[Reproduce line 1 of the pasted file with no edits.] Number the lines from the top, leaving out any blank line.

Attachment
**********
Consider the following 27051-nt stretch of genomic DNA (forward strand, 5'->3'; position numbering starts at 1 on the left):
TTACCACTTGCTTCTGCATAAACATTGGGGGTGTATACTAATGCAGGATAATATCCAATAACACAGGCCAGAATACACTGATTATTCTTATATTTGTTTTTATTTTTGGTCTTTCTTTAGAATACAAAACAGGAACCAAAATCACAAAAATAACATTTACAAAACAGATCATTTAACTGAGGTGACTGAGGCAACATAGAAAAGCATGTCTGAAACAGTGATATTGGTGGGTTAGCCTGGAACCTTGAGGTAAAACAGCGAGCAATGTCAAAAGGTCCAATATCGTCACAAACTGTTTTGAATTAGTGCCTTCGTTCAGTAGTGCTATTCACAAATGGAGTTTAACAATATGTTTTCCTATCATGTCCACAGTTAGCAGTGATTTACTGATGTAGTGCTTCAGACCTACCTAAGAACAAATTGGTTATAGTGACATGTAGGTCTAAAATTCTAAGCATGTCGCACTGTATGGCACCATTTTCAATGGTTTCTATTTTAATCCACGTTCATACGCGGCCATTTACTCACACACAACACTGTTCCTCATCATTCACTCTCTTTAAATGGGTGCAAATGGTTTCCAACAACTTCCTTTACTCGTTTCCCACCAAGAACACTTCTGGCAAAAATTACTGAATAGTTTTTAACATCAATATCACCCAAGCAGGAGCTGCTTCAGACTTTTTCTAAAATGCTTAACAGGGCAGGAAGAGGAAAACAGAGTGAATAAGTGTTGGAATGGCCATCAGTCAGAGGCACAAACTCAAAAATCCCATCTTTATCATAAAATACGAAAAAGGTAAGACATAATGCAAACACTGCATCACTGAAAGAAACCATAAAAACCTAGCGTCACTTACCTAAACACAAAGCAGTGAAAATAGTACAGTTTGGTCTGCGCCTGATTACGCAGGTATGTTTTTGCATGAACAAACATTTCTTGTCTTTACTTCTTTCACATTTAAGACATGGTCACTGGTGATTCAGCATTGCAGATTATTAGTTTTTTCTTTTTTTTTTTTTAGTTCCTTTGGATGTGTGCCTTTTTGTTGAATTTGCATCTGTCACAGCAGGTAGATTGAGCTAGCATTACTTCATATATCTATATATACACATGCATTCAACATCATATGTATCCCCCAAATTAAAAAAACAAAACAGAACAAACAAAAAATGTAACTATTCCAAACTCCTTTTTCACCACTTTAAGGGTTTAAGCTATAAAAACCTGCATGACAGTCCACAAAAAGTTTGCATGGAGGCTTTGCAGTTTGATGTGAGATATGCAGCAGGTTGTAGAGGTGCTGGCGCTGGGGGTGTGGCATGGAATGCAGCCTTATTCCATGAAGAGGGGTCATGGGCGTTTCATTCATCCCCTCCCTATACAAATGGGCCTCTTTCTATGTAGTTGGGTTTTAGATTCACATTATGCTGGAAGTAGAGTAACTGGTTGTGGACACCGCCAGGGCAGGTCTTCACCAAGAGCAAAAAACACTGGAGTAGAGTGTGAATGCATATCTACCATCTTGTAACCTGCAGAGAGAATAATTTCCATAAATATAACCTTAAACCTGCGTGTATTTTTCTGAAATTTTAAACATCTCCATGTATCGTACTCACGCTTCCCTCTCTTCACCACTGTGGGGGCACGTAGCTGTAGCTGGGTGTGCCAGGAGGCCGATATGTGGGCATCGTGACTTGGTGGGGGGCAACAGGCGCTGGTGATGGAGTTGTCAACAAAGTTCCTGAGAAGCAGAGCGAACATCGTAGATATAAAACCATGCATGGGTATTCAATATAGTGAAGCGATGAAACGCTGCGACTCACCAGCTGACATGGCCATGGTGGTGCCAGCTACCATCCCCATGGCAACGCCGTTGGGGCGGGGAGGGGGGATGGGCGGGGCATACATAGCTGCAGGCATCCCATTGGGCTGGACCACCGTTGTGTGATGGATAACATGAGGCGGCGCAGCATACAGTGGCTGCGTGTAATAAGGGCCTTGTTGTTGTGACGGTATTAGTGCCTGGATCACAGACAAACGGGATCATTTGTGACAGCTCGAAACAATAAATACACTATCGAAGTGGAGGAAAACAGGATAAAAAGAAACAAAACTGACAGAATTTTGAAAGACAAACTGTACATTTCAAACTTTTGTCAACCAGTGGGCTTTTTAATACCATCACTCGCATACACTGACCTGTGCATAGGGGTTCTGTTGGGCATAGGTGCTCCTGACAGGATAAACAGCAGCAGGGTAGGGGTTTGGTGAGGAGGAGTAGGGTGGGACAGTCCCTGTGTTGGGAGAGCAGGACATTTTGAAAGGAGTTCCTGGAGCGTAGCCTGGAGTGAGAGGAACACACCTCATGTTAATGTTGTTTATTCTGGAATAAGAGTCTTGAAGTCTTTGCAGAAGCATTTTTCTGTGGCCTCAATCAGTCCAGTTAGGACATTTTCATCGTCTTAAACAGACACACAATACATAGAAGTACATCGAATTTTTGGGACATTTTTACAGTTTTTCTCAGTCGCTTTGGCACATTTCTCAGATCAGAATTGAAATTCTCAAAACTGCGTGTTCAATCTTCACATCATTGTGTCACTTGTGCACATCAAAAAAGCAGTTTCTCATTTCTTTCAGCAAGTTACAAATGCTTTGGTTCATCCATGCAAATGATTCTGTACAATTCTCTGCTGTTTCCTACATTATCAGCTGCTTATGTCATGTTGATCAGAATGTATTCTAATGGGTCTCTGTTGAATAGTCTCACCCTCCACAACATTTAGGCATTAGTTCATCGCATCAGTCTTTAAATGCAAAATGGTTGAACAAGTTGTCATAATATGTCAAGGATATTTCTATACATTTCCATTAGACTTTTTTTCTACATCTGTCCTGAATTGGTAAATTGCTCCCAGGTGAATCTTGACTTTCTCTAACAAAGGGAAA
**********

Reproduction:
Consider the following 27051-nt stretch of genomic DNA (forward strand, 5'->3'; position numbering starts at 1 on the left):